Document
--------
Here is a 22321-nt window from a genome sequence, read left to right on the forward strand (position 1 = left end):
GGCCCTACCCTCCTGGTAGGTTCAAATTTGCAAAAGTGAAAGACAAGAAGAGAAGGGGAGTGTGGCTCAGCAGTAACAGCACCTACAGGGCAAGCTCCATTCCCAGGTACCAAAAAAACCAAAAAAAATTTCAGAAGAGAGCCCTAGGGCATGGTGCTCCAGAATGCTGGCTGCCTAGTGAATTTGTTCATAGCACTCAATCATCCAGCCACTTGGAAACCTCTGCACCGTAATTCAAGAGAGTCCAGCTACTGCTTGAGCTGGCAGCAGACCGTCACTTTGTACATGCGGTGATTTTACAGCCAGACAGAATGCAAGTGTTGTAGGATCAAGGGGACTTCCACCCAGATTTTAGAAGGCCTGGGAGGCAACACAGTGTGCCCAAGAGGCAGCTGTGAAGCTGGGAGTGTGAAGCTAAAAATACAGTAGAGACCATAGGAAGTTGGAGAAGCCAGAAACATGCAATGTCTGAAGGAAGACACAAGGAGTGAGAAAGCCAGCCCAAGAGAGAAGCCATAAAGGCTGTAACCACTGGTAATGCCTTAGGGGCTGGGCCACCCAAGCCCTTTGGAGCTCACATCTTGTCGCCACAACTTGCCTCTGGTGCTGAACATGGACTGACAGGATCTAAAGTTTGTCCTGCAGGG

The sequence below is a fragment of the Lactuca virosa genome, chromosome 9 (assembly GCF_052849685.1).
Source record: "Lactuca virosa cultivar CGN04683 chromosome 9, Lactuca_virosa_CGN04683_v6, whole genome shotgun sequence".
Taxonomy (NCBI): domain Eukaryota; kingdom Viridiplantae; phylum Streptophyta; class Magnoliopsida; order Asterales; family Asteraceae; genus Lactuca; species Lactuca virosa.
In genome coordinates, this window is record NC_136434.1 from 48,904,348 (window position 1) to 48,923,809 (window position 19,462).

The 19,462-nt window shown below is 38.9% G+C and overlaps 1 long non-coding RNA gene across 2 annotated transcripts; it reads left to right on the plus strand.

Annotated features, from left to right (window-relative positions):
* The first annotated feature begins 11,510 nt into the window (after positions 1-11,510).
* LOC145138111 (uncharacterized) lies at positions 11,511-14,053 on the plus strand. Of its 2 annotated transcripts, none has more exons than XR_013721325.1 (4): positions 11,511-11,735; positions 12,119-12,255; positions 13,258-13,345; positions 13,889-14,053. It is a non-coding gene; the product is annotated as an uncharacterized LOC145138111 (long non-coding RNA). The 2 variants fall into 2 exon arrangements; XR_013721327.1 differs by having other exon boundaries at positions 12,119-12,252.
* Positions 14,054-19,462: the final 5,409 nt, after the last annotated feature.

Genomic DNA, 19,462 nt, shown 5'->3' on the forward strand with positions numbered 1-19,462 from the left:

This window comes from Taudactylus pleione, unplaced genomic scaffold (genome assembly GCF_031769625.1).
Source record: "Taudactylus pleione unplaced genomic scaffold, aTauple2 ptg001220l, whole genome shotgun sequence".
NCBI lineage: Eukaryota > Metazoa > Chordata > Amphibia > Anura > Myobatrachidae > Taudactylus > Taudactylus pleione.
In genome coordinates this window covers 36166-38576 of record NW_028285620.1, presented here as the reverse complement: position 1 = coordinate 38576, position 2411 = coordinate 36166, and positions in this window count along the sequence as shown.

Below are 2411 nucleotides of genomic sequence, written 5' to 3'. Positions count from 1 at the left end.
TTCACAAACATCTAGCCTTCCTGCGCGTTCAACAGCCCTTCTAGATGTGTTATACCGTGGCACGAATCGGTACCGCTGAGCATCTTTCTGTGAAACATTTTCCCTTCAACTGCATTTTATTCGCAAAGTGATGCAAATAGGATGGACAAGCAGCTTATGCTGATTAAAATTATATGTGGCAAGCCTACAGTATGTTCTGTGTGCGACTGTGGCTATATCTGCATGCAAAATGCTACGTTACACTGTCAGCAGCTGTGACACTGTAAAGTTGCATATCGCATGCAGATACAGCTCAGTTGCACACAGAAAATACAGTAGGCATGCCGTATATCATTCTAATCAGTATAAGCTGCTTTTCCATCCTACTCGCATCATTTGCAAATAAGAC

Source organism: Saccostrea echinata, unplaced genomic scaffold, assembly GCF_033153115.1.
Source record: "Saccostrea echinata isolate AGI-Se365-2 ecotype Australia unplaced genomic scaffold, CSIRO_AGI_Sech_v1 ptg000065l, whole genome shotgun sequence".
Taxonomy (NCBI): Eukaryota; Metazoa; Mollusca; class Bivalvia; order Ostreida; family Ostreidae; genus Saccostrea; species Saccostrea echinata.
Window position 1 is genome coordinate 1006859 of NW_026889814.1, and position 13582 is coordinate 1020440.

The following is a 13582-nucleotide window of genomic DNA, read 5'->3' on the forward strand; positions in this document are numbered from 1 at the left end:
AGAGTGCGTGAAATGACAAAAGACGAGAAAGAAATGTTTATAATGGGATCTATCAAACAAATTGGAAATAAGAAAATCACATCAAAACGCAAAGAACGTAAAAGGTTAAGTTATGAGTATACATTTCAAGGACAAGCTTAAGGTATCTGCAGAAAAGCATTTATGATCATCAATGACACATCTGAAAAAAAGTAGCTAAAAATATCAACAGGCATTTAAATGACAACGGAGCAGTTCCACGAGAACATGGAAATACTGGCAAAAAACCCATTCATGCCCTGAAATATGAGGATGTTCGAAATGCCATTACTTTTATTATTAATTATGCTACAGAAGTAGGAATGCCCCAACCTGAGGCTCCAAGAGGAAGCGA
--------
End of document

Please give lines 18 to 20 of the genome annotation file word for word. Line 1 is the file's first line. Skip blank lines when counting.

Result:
TTCACAAACATCTAGCCTTCCTGCGCGTTCAACAGCCCTTCTAGATGTGTTATACCGTGGCACGAATCGGTACCGCTGAGCATCTTTCTGTGAAACATTTTCCCTTCAACTGCATTTTATTCGCAAAGTGATGCAAATAGGATGGACAAGCAGCTTATGCTGATTAAAATTATATGTGGCAAGCCTACAGTATGTTCTGTGTGCGACTGTGGCTATATCTGCATGCAAAATGCTACGTTACACTGTCAGCAGCTGTGACACTGTAAAGTTGCATATCGCATGCAGATACAGCTCAGTTGCACACAGAAAATACAGTAGGCATGCCGTATATCATTCTAATCAGTATAAGCTGCTTTTCCATCCTACTCGCATCATTTGCAAATAAGAC

Source organism: Saccostrea echinata, unplaced genomic scaffold, assembly GCF_033153115.1.
Source record: "Saccostrea echinata isolate AGI-Se365-2 ecotype Australia unplaced genomic scaffold, CSIRO_AGI_Sech_v1 ptg000065l, whole genome shotgun sequence".